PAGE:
Money Minute: Yearly Rise in College Costs Eases; Is Panera Stock Toast?


The rapid rise in college tuition is moderating. That's one of five money stories you need to know Wednesday.

In-state tuition at four-year public colleges increased by just 2.9 percent in the current school year. The College Board says that's the smallest increase since 1975. The average tuition is $8,900. Add in room and board, books and other costs, and the bill rises to $22,800 a year. Tuition increases at private collages and universities has also moderated -- up 3.8 percent to an average of more than $30,000 a year. A full-ride at those private schools now averages $44,750.

Another day, another record high for the Standard & Poor's 500 index (^GPSC). It rose 10 points Tuesday, to its fourth straight all-time high. The closely followed index is now up 23 percent for the year, and if it ends the year with that gain, it would be the best performance in a decade. The Dow Jones industrial average (^DJI) gained 75 points and the Nasdaq composite index (^IXIC) gained 9.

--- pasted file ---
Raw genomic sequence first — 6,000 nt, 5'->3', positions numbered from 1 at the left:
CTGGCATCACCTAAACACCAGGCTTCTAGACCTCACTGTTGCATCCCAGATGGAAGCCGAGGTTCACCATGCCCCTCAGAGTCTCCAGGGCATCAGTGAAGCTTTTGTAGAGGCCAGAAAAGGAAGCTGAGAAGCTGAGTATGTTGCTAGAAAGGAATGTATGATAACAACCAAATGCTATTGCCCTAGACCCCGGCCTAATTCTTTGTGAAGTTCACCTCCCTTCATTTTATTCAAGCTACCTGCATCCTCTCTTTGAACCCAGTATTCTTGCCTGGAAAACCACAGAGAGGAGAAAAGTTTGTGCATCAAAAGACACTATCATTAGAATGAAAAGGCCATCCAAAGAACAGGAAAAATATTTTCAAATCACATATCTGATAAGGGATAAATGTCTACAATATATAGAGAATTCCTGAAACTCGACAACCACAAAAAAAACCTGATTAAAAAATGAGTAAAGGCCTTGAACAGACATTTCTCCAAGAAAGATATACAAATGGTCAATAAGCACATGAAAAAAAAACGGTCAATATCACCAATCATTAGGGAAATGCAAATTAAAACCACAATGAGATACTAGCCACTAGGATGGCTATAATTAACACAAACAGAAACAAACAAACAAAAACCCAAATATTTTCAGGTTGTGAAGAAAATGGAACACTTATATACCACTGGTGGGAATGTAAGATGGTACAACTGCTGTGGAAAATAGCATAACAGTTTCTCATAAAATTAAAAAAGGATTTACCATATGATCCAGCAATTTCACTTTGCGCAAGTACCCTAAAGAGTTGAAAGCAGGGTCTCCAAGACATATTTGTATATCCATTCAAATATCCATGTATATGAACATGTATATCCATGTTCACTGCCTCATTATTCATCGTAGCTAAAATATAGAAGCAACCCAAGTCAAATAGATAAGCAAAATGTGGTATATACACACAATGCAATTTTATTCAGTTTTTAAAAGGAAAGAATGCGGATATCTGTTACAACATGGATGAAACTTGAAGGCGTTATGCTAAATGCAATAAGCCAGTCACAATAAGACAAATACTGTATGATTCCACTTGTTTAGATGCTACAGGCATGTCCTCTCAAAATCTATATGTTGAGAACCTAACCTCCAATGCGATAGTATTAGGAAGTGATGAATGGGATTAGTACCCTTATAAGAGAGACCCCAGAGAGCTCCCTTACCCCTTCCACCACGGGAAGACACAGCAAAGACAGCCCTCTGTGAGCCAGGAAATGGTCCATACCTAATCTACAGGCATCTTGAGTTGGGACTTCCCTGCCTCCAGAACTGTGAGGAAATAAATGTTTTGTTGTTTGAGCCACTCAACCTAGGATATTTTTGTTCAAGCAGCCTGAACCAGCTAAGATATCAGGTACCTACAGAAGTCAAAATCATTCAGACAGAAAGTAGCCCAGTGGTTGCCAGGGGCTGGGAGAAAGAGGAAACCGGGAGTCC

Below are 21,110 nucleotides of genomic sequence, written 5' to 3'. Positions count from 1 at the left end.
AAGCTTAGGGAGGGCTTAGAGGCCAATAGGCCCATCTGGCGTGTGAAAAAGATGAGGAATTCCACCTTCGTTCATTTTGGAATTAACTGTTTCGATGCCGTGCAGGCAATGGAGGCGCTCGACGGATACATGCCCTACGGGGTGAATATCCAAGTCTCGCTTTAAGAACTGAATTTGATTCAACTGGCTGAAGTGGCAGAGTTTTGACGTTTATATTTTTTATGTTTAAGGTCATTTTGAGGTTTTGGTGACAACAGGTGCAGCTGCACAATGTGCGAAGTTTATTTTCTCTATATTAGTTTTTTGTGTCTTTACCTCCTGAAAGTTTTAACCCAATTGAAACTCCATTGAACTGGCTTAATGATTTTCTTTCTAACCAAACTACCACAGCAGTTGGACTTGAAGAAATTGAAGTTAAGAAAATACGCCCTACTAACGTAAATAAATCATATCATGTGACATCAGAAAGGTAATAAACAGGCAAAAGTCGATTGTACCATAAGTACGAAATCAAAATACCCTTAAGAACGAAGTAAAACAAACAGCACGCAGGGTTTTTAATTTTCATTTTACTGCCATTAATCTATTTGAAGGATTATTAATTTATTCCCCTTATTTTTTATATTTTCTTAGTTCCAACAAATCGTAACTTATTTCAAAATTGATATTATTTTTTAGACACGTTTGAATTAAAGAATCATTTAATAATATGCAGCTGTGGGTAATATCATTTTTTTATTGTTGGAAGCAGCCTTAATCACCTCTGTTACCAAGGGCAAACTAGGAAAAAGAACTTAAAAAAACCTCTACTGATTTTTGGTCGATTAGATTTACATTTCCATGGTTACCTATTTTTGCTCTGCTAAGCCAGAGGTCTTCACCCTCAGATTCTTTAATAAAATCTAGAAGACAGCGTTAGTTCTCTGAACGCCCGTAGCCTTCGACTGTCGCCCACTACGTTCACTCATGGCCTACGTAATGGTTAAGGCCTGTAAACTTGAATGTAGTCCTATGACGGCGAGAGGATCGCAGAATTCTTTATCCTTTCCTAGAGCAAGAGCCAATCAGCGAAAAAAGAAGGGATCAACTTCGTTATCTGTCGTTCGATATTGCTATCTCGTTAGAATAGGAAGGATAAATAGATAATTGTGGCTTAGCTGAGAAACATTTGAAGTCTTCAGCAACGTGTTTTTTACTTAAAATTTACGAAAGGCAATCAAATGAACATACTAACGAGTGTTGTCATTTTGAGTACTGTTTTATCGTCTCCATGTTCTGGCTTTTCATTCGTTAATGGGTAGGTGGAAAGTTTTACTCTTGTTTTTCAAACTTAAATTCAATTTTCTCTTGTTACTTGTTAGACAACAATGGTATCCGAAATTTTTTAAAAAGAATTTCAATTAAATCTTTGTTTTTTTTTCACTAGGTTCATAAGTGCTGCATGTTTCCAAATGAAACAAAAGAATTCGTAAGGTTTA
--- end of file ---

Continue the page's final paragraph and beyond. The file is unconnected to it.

A Panera Bread Restaurant Ahead Of Earnings Figures
Patrick T. Fallon/Bloomberg via Getty Images

Panera Bread (PNRA) is making more bread -- the green kind -- but its stock may be toast. Panera's quarterly profit rose 17 percent from a year ago, but investors were disappointed by lackluster sales growth and a tepid forecast for the rest of the year.

President Obama's chief economic adviser says the partial government shutdown earlier this month cost the U.S. at least 120,000 jobs. Jason Furman also says it cut the nation's GDP in the current quarter by a quarter of a point. He says a lot of the loss came from a decline in consumer and business confidence. That slowed down retail purchases and made a lot of employers delay hiring.

And great news for drivers. AAA says the average price for a gallon of regular is now $3.34. That's down 30 cents from this time a year ago, and it's a big drop from early this summer when prices spiked to more than $4 in many areas. This follows a sharp drop in crude oil prices, which fell Tuesday to their lowest level since June. A lot of that is the result of higher supplies because of a jump in domestic production.

-Produced by Drew Trachtenberg.